Spying Arrests Send Chill Through Britain’s Thriving Hong Kong Community

Simon Cheng still visibly tenses when he describes his detention in China. In 2019, Mr. Cheng, a pro-democracy activist from Hong Kong and a former employee of Britain’s Consulate there, was arrested after a business trip to mainland China.

For 15 days, he was questioned and tortured, according to his account. Beijing confirmed his detention but denied he was mistreated. When he was finally released, he no longer felt safe in Hong Kong, and in early 2020, he fled to Britain and claimed asylum.

“It’s not hard to adapt to a new life in the U.K. in some ways,” said Mr. Cheng, 33. “But also, I can’t move on from the fate of my home city.”

His activism — and China’s pursuit of him — did not end once he moved to London. Last year, the Hong Kong authorities put a bounty on Mr. Cheng and other activists, offering $128,000 for information leading to their arrest. Still, like many Hong Kong activists living in self-imposed exile in Britain, he hoped his newfound distance from the Chinese authorities put him far from their reach.

This month, three men were charged in London with gathering intelligence for Hong Kong and forcing entry into a British residence. While the men have not yet been found innocent or guilty — the trial will not begin until February — the news of the arrests threw a spotlight on many activists’ existing concerns about China’s ability to surveil and harass its citizens abroad, particularly those who have been critical of the government.

A spokesman for China’s Foreign Ministry on Friday denounced what he called the “false accusations” and “vile actions” of the British authorities in taking the case. Last week, one of the accused men, a British former marine called Matthew Trickett, was found dead in a park while on bail. The death was categorized as “unexplained” by the police, which in Britain refers to unexpected deaths where the cause is not immediately clear, including suicide. During Mr. Trickett’s initial court appearance, the prosecutor said that Mr. Trickett had tried to take his own life after being charged.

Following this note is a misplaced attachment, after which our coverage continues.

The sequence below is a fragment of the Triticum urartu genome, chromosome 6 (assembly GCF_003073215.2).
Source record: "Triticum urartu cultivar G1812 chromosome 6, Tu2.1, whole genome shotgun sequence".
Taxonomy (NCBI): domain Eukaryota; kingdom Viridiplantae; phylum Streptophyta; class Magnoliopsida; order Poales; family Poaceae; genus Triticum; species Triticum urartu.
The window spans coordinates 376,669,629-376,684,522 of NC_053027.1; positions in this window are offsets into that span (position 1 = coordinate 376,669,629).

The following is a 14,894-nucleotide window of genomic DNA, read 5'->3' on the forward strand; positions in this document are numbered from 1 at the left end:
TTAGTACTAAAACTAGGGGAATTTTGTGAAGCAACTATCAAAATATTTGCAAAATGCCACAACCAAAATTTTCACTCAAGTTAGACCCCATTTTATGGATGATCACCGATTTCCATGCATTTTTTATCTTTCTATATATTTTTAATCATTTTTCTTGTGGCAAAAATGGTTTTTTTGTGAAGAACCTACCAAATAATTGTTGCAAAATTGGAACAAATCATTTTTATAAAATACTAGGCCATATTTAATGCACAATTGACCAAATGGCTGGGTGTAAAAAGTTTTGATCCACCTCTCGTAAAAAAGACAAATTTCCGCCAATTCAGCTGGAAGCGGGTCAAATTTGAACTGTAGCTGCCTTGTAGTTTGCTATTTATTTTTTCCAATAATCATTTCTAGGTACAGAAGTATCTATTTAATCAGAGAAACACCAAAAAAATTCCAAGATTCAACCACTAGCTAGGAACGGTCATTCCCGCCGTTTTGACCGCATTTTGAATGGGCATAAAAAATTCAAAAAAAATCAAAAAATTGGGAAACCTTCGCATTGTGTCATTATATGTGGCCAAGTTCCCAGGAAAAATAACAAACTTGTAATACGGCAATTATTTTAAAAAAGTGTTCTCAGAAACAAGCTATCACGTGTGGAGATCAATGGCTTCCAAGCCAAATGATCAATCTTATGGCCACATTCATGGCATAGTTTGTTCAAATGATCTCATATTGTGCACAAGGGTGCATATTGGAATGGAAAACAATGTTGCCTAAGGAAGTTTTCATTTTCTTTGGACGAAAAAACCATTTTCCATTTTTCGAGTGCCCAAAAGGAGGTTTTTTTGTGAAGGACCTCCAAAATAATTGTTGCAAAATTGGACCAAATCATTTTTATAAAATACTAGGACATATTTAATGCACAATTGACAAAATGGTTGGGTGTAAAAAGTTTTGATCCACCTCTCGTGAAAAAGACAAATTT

Anxiety over the arrests has rippled through the broader Hong Kong diaspora in Britain, even among those who are not politically active.

“You can kind of expect something like that to happen, but it is still so surreal,” said Mr. Cheng, speaking from the central London office of Hongkongers in Britain, an organization he founded to aid new arrivals. Pinned on his sweater was a bright yellow umbrella, a symbol of the pro-democracy demonstrations that filled Hong Kong streets in 2014 and again in 2019.

China imposed a draconian national security law in Hong Kong in 2020, granting the authorities in the former British colony sweeping powers to crack down on dissent. In response to the law, Britain introduced a new visa for Hong Kong citizens. Since then, at least 180,000 Hong Kongers have relocated through the visa program. Many have rebuilt their lives in Britain, and continue to participate in the pro-democracy movement from afar.

Britain’s Foreign Office said this month that the recent accusations of intelligence gathering appeared to be part of a “pattern of behavior directed by China against the U.K.,” which includes the bounties being issued for information on dissidents.

Thomas Fung, 32, hopes the arrests will mark the beginning of a concerted effort by the British government to combat Chinese repression. “We always knew there was some kind of intelligence, or some spying on people, or just monitoring of what we are doing here,” he said.

Mr. Fung came to England in 2012 to study accounting. He got a job in Oxford when he graduated and decided to stay. As Hong Kong’s pro-democracy demonstrations swelled, he felt compelled to show his support.

He participated in solidarity protests in London and later volunteered to help newly arrived Hong Kongers resettle. Eventually, he founded Bonham Tree Aid, a charity that supports political prisoners in Hong Kong. The first time his organization’s name was mentioned in a pro-Beijing newspaper in mainland China, he said, “I knew there was no turning back.”